RB Greenwich v CDM



Judge: Cohen J

Citation: [2018] EWCOP15

Summary

This case concerned a 63 year old woman with a diagnosis of personality disorder and poorly controlled diabetes.[1]            While there was a dispute between the applicant local authority and the Official Solicitor (on behalf of CDM) relating to her capacity to determine her residence and manage her property and affairs, both agreed that she did have capacity to make decisions about her care and treatment or, in the alternative, had “fluctuating capacity” so to do.

CDM lived alone with her pets following the death of her husband in 2014. The couple had had a number of dogs and cats which CDM referred to as her “babies”: concern was raised after CDM allowed the condition of both herself and her home to deteriorate. CDM had a history of poorly controlled diabetes as a result of which she sustained an amputation of the right toe and subsequently in May 2017, her lower right leg. Shortly prior to the amputation of her lower right leg, CDM fell and sustained a fracture to her hip.

Subsequent to the amputation, CDM was discharged home, but refused to engage with orthodox rehabilitation methods – she insisted on mobilising with an upside-down broom, rather than a walking stick or zimmer frame, and continued to sleep on the sofa rather than in the bedroom she had shared with her late husband. After a short period at home, she was discovered by the ambulance service sat in vomit and faeces and was taken first to hospital, and then to a nursing home. Throughout the proceedings that followed, CDM remained adamant that she wished to return home to her “babies”. Cohen J noted that she remained “fiercely independent, articulate and determined” and felt “erased” by her treatment.

The parties instructed an independent psychiatrist, Dr Series, to provide a report on CDM’s capacity, in which he concluded that there would be an “inevitable variation” in her mental state due to fluctuations in her blood glucose, both as a result of her poorly controlled diabetes, and in the context of a diagnosed personality disorder. Having concluded that the CDM had fluctuating capacity to determine where she should live, Dr Series revised this opinion in the course of his oral evidence, ultimately concluding that she lacked the requisite capacity.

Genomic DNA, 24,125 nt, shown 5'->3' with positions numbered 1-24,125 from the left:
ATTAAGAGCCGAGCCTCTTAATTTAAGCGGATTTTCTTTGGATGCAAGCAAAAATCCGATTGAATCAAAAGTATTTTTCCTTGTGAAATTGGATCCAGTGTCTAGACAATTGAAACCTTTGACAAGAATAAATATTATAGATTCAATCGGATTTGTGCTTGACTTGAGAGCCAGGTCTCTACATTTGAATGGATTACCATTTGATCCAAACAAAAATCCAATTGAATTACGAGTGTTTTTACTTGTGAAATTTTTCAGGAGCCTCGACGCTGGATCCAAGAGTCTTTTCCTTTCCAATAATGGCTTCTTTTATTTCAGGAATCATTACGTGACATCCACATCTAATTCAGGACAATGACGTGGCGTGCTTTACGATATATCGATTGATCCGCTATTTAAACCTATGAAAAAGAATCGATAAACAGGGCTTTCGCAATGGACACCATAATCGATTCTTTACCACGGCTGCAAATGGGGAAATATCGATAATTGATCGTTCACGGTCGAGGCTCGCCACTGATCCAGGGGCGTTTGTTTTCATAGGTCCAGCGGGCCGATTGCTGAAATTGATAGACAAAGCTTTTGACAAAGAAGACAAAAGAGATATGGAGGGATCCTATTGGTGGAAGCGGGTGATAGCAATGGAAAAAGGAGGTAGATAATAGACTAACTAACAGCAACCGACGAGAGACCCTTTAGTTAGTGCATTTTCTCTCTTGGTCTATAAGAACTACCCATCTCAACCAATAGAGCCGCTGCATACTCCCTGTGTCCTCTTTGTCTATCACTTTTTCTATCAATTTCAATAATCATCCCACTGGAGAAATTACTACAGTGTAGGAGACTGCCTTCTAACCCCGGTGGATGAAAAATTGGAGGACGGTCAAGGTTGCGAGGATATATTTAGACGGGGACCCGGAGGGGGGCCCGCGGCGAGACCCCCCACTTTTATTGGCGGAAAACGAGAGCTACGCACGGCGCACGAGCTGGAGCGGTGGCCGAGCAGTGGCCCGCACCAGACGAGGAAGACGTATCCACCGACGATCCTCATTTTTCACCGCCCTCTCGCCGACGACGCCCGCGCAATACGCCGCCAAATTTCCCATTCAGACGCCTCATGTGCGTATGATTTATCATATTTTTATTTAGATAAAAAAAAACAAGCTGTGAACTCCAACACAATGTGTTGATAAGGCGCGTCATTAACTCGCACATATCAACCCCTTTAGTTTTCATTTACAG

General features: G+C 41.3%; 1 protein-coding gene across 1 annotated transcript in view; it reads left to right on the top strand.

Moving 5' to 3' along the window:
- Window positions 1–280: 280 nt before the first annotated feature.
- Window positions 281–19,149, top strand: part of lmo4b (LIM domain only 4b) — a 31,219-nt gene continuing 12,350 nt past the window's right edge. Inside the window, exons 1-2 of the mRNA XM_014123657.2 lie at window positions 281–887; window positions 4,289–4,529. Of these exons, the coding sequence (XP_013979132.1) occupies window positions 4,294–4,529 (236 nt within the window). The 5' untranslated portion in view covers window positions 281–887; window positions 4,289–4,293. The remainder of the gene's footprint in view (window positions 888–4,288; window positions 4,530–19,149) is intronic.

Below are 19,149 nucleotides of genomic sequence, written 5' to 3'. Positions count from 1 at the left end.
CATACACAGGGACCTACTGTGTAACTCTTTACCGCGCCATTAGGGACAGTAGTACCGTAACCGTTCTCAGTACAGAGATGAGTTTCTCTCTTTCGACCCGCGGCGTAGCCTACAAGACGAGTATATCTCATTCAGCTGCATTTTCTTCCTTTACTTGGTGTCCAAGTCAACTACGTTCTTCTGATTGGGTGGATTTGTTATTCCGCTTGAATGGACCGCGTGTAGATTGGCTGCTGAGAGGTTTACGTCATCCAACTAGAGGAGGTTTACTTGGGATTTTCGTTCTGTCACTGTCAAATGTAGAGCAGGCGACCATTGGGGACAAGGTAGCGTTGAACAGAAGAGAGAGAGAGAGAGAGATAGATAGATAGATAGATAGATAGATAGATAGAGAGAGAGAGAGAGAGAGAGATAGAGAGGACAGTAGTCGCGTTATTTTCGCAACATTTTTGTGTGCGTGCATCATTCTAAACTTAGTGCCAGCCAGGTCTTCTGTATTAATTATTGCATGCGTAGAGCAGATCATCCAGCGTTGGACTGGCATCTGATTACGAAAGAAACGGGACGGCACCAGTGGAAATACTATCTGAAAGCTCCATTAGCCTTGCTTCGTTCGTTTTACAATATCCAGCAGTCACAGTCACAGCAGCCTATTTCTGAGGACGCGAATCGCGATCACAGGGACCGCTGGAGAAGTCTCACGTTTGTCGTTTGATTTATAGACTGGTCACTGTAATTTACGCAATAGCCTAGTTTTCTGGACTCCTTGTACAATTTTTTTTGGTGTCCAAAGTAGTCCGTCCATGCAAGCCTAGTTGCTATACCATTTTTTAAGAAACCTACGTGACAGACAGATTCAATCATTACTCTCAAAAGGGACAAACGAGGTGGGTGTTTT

Cohen J resisted the submissions of the Official Solicitor to the effect that questions of capacity have to be made prospectively in order that professionals responsible for P’s care are able to make decisions in their best interests without daily capacity assessments. Rather, he held that

50 […] Paragraph 4.4 of the Code of Practice says that an assessment of a person’s capacity must be based on their ability to make a specific decision at the time it needs to be made and not their ability to make decisions in general.

  1. I accept that in some examples, for instance, the capacity to consent to sexual relations the capacity albeit fluctuating will be one that will either be present or not present. But management of her diabetes is a different matter. It covers a wide range of different situations which may arise frequently or infrequently. The treatment required may be of very different natures. I cannot see that this particular form of fluctuating capacity can properly be managed other than by a decision being taken at the time that the issue arises.

Cohen J then extrapolated from this position to hold that, given that CDM’s personality was regarded by Dr Series as aggravating her diabetes as it led to poor diabetic control which in turn led to the making of unwise decisions about her treatment and an inability to cooperate with professionals, “when making appropriate decisions she has capacity but when making manifestly inappropriate decisions she lacks capacity.

Comment

This decision goes to show precisely how difficult it is for the court to deal with fluctuating capacity.[2]  The approach taken by Cohen J was faithful to the time-specific nature of capacity but is more than a little problematic to apply in practice.  In particular, it is difficult to see  how professionals are left with an appropriate touchstone to decide when CDM is, and is not, making capacitous decisions about her diabetes medication.

Cohen J’s decision is also one that (albeit for perhaps understandable reasons) comes very close to recasting the capacity test as an outcome-based test in a way that was expressly rejected by the Law Commission in its work leading to the MCA 2005.  If the case goes further on appeal, it will be interesting to see whether the Court of Appeal sees this as a problem with the Act itself when it comes to fluctuating capacity, or a problem with the way that it was applied on the facts of this particular case.

[1] Katie being involved in this case, she has not contributed to this report.

[2] Although there is at least one case we know of where the judge has made ‘contingent’ declarations as to the circumstances under which P would lack capacity.

CategoryMental capacity - Assessing capacity, Mental capacity - Residence, Inherent jurisdiction, care Date

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